ALBUM REVIEW: The Barr Brothers – “Sleeping Operator”
After the Barr Brothers emerged with a sparkling début in 2011 of folk-pop gems crystallised with their trademark soothing vocal harmonies and unique orchestrations, the Canadian duo had no trouble winning over fans from David Letterman to the 40,000 that turned up to see them headline the Montreal Jazz Festival. However, a three year album break and a rumoured 40 songs having been written for Sleeping Operator with just 13 making the final cut, one may be inclined to infer whether the Brothers were tiring of their own song-writing in preparing the “difficult” second album.
Thankfully, the crashing cymbals, militant drum beat and weighty chord progressions of the rousing “Love Ain’t Enough” immediately announce the band’s intent for a sound that is altogether bigger on this record. This is a melancholic anthem their former touring buddies The National would be proud to call their own.
“Even the Darkness” has tongue twisting lyrical couplets that will knot themselves in your memory for weeks to come, leaving no dispute as to why it was chosen as lead-off single.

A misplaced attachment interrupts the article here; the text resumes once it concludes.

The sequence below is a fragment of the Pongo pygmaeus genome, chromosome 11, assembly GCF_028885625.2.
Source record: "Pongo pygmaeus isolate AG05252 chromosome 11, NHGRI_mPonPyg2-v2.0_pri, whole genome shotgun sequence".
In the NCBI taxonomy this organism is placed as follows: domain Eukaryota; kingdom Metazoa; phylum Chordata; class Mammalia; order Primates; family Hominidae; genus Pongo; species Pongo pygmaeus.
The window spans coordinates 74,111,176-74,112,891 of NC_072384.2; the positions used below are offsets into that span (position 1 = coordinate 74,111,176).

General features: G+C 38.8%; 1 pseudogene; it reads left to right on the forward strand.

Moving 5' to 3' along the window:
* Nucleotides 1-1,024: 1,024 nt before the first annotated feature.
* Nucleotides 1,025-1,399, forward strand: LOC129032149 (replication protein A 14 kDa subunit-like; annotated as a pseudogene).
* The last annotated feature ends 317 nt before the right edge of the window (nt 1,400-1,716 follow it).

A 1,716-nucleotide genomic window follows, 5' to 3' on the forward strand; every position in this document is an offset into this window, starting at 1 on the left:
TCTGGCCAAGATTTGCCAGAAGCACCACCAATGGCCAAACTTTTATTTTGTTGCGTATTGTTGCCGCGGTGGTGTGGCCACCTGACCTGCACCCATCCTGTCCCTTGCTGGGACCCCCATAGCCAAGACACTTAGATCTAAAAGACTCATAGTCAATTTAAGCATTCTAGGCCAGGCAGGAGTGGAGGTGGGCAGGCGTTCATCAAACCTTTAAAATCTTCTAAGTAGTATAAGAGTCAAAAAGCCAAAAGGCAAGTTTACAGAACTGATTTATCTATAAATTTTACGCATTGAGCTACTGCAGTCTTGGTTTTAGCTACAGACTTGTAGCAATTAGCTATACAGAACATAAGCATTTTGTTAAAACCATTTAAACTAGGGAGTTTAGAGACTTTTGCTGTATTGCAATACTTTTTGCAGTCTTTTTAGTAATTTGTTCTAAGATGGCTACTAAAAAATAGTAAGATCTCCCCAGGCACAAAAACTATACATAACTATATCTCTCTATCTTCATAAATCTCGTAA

The late-period Lennon parallels to be found in “Come in the Water” again hints at The Barr Brothers’ capability for the long forgotten art of classic song-writing. It’s laid back drum patters and levitating organs arrive at a sudden rising chorus: “On the day that you were born, Legions lay down their arms, On the day you lost control, legions leapt for the throne” that is delivered with a tangential finesse reminiscent of key change in “Jealous Guy”.
Elsewhere the yawning slide guitars of “Wolves” are reminiscent of Ryan Adams’ country tinged alt-folk, along with the angelic harp glitters that take the listener all the way through to the soothing backing vocals that appear in album closer “Please Let Me Let It Go” that ensures a dreamy listen from start to finish.
And yet, herein lies Sleeping Operator’s only downfall. At times operations sound too weary for their own good.
The drab “How the Heroine Dies” and the plodding “England” are notable lulls in the record that almost see the Brothers steer the listener’s attention span off-course.
Fortunately, the can-rattling delta blues of “Half Crazy” and the “Dig a Pony” styled surprise guitar breaks of “The Bear at the Window” that pierce through its crisp twirling chimes, inject enough adrenaline to ensure the sandman won’t have gad too much time to pop his magic dust in your eyes.
By and large though, Sleeping Operator is a success. This is an album that ensures most listener will be able to,for the most part, share in the daydream The Barr Brothers’ have created on this record without having to drift to far off into the the land of nod.
Words: Thom Williams